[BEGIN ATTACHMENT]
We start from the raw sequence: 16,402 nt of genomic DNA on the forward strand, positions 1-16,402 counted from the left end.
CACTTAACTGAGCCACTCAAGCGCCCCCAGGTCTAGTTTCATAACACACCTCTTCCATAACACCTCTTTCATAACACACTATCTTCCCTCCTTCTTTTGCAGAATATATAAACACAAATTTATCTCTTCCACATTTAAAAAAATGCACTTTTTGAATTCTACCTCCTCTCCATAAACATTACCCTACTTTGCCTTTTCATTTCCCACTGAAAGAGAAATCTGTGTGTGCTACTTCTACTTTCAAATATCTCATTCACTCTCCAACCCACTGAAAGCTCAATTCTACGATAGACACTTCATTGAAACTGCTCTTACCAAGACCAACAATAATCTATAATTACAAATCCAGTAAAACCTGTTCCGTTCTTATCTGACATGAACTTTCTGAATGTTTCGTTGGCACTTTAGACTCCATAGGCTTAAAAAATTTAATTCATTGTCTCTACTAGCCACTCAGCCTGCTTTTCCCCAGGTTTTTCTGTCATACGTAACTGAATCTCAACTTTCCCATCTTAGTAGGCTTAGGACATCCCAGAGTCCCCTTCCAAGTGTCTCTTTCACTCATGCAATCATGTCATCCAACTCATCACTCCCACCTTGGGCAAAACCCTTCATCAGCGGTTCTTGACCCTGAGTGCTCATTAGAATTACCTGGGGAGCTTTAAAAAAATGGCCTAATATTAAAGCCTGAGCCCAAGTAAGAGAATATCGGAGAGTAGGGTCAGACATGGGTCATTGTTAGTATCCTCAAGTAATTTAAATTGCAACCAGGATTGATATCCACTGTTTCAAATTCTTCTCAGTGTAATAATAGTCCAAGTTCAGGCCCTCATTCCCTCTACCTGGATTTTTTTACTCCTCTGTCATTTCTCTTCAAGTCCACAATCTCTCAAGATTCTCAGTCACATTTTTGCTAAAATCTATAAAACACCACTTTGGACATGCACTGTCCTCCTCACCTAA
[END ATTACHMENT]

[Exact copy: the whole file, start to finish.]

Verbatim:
We start from the raw sequence: 16,402 nt of genomic DNA on the forward strand, positions 1-16,402 counted from the left end.
CACTTAACTGAGCCACTCAAGCGCCCCCAGGTCTAGTTTCATAACACACCTCTTCCATAACACCTCTTTCATAACACACTATCTTCCCTCCTTCTTTTGCAGAATATATAAACACAAATTTATCTCTTCCACATTTAAAAAAATGCACTTTTTGAATTCTACCTCCTCTCCATAAACATTACCCTACTTTGCCTTTTCATTTCCCACTGAAAGAGAAATCTGTGTGTGCTACTTCTACTTTCAAATATCTCATTCACTCTCCAACCCACTGAAAGCTCAATTCTACGATAGACACTTCATTGAAACTGCTCTTACCAAGACCAACAATAATCTATAATTACAAATCCAGTAAAACCTGTTCCGTTCTTATCTGACATGAACTTTCTGAATGTTTCGTTGGCACTTTAGACTCCATAGGCTTAAAAAATTTAATTCATTGTCTCTACTAGCCACTCAGCCTGCTTTTCCCCAGGTTTTTCTGTCATACGTAACTGAATCTCAACTTTCCCATCTTAGTAGGCTTAGGACATCCCAGAGTCCCCTTCCAAGTGTCTCTTTCACTCATGCAATCATGTCATCCAACTCATCACTCCCACCTTGGGCAAAACCCTTCATCAGCGGTTCTTGACCCTGAGTGCTCATTAGAATTACCTGGGGAGCTTTAAAAAAATGGCCTAATATTAAAGCCTGAGCCCAAGTAAGAGAATATCGGAGAGTAGGGTCAGACATGGGTCATTGTTAGTATCCTCAAGTAATTTAAATTGCAACCAGGATTGATATCCACTGTTTCAAATTCTTCTCAGTGTAATAATAGTCCAAGTTCAGGCCCTCATTCCCTCTACCTGGATTTTTTTACTCCTCTGTCATTTCTCTTCAAGTCCACAATCTCTCAAGATTCTCAGTCACATTTTTGCTAAAATCTATAAAACACCACTTTGGACATGCACTGTCCTCCTCACCTAA